When one flickering man comes into focus, and he looks directly at Sylvia, she has so many questions. Who are these people? Why can she see them when no one else can? When the man she sees, Vincent, explains he has been assigned to be her Muse, Sylvia cannot believe her luck. Not only is she not crazy, but Muses exist! And she actually has one! Now that she puts it together, the flickering people have always been by artists…apparently they have been inspiring them. It’s not uncommon for Muses to make themselves known to those they inspire, but Sylvia is the first that can see other people’s Muses and interact with all of them.
What she learns is that the original nine Greek Muses take turns ruling the “Earthly Muses,” people that were artists before they died and were given the option to continue to inspire the world through others.
“The Muse” – Gabriel de Cool (1895)
Vincent is an Earthly Muse. Currently Urania, one of the original nine, is awake and in charge, and she has filled the world with Muses…but when one of her sisters wakes and thinks that the state of art has been corrupted, that there are too many artists, she goes on a mission to rid the world of Earthly Muses.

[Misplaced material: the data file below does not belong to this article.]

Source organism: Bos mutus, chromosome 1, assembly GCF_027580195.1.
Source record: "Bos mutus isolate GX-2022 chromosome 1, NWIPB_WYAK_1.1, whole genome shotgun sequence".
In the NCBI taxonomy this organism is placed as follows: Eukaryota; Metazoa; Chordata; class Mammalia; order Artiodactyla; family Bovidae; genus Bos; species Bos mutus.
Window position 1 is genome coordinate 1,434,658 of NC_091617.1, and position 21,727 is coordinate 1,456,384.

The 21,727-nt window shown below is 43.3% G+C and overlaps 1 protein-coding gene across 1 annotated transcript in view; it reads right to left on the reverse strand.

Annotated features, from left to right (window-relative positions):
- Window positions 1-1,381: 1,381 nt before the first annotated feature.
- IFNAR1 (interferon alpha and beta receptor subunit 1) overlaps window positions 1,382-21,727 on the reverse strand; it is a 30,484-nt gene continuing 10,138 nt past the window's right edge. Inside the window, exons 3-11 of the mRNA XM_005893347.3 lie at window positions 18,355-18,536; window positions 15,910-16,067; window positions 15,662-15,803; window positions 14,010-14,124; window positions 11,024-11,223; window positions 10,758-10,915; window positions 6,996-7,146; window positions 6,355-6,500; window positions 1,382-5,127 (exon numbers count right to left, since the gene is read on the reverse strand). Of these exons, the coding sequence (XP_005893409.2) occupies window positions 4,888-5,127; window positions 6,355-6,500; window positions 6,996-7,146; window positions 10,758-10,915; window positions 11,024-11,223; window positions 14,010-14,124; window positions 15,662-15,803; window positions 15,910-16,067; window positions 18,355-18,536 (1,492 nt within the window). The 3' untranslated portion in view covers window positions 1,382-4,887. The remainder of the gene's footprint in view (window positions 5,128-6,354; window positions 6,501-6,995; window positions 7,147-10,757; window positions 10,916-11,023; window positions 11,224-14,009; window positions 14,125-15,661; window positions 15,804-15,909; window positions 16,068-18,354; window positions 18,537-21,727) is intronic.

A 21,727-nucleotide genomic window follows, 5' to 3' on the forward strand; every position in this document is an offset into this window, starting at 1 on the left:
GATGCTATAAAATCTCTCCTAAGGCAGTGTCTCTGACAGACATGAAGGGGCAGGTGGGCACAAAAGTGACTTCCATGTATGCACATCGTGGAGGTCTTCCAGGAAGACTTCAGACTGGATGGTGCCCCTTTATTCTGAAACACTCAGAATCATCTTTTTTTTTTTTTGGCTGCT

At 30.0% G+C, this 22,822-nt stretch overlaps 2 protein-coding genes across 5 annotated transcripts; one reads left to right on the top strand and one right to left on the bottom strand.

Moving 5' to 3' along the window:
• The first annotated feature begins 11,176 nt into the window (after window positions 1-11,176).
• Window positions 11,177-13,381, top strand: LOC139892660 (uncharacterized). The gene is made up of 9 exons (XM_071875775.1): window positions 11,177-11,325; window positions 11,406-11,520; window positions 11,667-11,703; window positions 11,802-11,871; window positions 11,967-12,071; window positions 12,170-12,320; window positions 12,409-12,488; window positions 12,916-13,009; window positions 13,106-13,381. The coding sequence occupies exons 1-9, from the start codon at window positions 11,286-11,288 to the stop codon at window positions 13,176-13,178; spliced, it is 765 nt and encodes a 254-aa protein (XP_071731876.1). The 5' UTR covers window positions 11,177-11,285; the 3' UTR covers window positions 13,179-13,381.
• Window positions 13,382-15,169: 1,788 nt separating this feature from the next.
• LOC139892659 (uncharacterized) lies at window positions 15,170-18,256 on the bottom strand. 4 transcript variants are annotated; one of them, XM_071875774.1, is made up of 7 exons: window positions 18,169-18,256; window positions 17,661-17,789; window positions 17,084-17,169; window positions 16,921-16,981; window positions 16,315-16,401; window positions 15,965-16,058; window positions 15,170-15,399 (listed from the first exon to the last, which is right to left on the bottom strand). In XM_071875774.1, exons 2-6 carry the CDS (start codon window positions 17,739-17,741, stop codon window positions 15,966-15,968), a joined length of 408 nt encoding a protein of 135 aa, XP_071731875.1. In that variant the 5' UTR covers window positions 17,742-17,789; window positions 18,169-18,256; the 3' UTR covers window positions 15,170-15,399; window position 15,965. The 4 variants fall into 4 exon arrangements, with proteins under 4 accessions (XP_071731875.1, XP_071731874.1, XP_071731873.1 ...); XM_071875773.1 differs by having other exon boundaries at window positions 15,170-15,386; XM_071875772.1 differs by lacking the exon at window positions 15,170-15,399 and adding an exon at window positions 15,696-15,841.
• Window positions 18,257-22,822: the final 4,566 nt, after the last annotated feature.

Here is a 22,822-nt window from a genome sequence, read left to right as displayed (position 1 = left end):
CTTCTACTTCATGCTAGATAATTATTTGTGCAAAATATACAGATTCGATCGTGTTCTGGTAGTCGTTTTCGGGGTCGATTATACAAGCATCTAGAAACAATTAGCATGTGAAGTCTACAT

While this is happening, Sylvia cannot help develop feelings for Vincent. He is passionate about music like her…he inspires her to write songs she would never feel confident to write alone. She even joins a band to her young father’s surprise (it has just been he and Sylvia since her mother left so many years ago). While she is on top of the world, finally feeling something besides the crippling depression she has fought for years, Vincent learns that Sylvia is in danger…and so he must stop being her Muse, if only to keep her safe.
Because though he’s not supposed to, Vincent loves Sylvia…Sylvia has begun to love Vincent….and a reckoning is coming that will put their lives both in danger.
Is it Classroom-Appropriate?
Actually yes. It’s not something I would necessarily need to use, but it does shine the light on Muses in Greek mythology. It also deals with teenage suicidal urges, a topic that gets skirted. I tend not to recommend books that aren’t standalones in the classroom, because there isn’t time to read more than one book on a subject, but it would make a good tie-in for a college mythology class. It would also be a book I would recommend to YA readers that are fans of mythology. The artistic expression alone would really speak to a young reader – I’m not young and it spoke to me. Sylvia’s emotions are strong, but students can relate to the feelings that she fights. It would definitely be one I would put on the shelf for free reading.